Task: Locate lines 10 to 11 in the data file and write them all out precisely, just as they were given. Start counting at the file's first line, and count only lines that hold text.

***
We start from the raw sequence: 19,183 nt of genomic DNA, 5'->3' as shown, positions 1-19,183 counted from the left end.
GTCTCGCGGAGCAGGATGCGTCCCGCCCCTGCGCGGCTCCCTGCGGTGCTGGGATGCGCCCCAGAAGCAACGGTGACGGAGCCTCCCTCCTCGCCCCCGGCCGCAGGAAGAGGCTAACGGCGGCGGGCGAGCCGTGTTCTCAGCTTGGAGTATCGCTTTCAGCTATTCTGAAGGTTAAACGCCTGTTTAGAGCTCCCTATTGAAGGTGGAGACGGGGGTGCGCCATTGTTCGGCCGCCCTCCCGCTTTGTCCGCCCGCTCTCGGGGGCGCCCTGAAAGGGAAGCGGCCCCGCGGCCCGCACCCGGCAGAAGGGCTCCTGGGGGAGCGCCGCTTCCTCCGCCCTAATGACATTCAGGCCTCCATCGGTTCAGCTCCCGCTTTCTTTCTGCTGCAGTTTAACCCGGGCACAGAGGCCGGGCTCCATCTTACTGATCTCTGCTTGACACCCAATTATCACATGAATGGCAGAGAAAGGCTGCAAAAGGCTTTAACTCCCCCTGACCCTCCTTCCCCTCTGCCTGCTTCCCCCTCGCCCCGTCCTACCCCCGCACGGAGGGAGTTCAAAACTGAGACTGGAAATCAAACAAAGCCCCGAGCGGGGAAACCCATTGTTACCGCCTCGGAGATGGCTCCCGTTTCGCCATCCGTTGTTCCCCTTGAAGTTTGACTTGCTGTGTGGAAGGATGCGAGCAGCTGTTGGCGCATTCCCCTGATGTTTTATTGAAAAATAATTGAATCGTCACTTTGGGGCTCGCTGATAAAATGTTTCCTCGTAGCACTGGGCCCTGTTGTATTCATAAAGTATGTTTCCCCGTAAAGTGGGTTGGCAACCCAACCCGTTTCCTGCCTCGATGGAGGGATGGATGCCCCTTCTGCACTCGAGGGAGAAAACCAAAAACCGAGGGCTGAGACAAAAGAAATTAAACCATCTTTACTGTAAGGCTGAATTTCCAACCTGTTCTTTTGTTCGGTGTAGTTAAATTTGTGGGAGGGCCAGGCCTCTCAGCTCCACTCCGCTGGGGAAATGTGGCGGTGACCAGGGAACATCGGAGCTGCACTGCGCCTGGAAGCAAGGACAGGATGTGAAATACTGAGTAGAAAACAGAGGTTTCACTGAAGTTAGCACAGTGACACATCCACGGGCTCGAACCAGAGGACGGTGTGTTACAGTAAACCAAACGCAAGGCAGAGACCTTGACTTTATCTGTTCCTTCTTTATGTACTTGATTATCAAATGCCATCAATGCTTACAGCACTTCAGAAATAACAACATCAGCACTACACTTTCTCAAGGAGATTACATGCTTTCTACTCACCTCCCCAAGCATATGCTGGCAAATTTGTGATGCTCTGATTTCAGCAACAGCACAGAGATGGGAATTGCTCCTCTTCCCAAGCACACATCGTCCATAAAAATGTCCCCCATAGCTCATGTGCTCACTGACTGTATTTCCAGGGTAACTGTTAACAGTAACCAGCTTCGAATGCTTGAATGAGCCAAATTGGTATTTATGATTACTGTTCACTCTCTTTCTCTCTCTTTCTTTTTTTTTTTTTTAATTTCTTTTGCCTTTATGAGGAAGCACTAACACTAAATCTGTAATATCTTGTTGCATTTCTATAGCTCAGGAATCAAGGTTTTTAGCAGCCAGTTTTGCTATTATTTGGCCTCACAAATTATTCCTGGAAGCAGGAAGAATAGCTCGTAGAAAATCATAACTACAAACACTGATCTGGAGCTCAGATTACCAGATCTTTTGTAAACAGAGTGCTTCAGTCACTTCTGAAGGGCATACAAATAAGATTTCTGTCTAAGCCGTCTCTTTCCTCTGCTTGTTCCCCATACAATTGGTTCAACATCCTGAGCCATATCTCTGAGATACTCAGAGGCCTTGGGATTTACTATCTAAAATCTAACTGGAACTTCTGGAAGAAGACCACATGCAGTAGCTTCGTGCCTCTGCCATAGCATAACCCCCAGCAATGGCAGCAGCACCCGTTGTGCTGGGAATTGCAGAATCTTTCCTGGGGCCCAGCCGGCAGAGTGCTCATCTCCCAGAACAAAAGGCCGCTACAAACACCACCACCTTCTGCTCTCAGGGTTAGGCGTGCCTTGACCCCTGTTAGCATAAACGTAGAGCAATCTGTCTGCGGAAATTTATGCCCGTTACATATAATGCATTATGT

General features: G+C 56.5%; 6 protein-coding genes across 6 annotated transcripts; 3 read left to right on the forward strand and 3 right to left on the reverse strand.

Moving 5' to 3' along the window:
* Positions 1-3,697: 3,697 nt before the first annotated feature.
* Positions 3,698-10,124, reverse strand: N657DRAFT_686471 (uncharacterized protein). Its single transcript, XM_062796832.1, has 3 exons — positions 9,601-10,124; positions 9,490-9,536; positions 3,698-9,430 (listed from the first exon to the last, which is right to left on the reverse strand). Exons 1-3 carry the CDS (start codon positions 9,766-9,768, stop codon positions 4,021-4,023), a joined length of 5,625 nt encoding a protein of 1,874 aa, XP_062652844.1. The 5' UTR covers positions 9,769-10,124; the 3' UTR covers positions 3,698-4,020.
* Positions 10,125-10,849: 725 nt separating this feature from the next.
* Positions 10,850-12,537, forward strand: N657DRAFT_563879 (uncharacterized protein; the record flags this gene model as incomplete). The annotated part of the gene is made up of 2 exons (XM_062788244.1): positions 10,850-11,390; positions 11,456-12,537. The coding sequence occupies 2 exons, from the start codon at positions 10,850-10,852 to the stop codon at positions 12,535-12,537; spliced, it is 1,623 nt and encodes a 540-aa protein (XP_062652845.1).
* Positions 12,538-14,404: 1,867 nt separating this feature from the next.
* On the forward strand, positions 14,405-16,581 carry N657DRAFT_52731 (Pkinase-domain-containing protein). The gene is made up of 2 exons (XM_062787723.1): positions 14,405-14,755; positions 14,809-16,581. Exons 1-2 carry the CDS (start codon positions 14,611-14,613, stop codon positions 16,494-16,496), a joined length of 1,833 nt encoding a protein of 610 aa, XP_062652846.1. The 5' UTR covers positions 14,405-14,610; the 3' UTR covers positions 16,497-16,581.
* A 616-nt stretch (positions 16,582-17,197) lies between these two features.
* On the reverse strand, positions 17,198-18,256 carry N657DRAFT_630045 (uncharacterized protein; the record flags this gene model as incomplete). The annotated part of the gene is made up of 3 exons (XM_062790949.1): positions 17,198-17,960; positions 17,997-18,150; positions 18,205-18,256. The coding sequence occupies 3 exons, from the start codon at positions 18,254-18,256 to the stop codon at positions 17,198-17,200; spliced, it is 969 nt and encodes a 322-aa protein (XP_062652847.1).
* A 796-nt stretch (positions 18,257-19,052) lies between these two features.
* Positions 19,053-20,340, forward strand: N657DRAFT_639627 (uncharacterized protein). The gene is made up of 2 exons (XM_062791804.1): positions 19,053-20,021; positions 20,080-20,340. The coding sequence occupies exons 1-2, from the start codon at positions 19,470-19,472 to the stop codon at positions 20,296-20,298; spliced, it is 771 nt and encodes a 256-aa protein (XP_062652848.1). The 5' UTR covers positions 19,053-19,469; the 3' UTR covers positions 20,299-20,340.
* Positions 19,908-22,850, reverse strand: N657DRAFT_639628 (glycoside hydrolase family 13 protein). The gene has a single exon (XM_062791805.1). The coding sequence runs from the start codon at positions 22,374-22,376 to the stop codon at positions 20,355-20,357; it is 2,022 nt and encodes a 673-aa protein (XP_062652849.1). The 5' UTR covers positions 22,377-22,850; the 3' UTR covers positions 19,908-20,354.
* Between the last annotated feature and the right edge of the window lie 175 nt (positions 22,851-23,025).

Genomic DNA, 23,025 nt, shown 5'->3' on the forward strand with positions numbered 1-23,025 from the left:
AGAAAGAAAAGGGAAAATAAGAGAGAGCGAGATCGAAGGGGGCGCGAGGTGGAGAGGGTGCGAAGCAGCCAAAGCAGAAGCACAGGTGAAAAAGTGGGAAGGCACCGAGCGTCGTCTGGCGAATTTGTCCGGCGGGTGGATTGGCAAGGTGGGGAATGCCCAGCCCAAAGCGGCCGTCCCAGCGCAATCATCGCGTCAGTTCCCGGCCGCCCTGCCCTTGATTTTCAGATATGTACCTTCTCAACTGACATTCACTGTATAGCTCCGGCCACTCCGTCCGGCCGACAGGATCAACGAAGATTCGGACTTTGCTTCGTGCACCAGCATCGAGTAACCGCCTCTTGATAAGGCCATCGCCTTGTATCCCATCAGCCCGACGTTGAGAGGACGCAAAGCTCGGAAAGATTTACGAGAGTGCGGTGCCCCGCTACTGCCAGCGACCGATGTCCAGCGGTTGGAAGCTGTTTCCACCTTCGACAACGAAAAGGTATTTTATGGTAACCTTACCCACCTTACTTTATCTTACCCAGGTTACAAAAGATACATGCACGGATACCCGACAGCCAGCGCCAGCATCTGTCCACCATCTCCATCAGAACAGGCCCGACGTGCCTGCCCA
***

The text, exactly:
* On the forward strand, positions 14,405-16,581 carry N657DRAFT_52731 (Pkinase-domain-containing protein). The gene is made up of 2 exons (XM_062787723.1): positions 14,405-14,755; positions 14,809-16,581. Exons 1-2 carry the CDS (start codon positions 14,611-14,613, stop codon positions 16,494-16,496), a joined length of 1,833 nt encoding a protein of 610 aa, XP_062652846.1. The 5' UTR covers positions 14,405-14,610; the 3' UTR covers positions 16,497-16,581.
* A 616-nt stretch (positions 16,582-17,197) lies between these two features.